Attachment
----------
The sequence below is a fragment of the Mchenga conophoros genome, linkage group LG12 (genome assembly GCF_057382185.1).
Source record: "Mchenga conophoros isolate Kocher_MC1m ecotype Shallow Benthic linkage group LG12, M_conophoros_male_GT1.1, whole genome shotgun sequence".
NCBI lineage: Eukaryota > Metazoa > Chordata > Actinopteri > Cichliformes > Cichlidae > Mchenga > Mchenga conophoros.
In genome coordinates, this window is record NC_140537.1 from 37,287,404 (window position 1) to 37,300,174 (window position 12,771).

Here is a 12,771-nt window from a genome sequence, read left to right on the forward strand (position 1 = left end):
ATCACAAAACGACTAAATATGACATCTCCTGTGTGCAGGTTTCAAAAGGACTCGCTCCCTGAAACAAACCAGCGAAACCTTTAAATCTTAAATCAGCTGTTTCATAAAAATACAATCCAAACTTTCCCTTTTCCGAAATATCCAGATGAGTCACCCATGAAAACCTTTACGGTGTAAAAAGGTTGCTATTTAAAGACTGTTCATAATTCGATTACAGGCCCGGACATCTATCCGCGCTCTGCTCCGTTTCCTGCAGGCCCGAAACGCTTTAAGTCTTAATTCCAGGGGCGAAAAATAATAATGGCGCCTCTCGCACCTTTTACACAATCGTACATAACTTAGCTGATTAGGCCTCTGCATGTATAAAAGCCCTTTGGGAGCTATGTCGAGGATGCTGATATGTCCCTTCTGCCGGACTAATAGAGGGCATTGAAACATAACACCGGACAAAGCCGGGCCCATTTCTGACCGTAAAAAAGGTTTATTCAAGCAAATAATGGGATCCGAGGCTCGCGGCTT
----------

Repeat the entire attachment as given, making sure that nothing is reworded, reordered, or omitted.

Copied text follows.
The sequence below is a fragment of the Mchenga conophoros genome, linkage group LG12 (genome assembly GCF_057382185.1).
Source record: "Mchenga conophoros isolate Kocher_MC1m ecotype Shallow Benthic linkage group LG12, M_conophoros_male_GT1.1, whole genome shotgun sequence".
NCBI lineage: Eukaryota > Metazoa > Chordata > Actinopteri > Cichliformes > Cichlidae > Mchenga > Mchenga conophoros.
In genome coordinates, this window is record NC_140537.1 from 37,287,404 (window position 1) to 37,300,174 (window position 12,771).

Here is a 12,771-nt window from a genome sequence, read left to right on the forward strand (position 1 = left end):
ATCACAAAACGACTAAATATGACATCTCCTGTGTGCAGGTTTCAAAAGGACTCGCTCCCTGAAACAAACCAGCGAAACCTTTAAATCTTAAATCAGCTGTTTCATAAAAATACAATCCAAACTTTCCCTTTTCCGAAATATCCAGATGAGTCACCCATGAAAACCTTTACGGTGTAAAAAGGTTGCTATTTAAAGACTGTTCATAATTCGATTACAGGCCCGGACATCTATCCGCGCTCTGCTCCGTTTCCTGCAGGCCCGAAACGCTTTAAGTCTTAATTCCAGGGGCGAAAAATAATAATGGCGCCTCTCGCACCTTTTACACAATCGTACATAACTTAGCTGATTAGGCCTCTGCATGTATAAAAGCCCTTTGGGAGCTATGTCGAGGATGCTGATATGTCCCTTCTGCCGGACTAATAGAGGGCATTGAAACATAACACCGGACAAAGCCGGGCCCATTTCTGACCGTAAAAAAGGTTTATTCAAGCAAATAATGGGATCCGAGGCTCGCGGCTT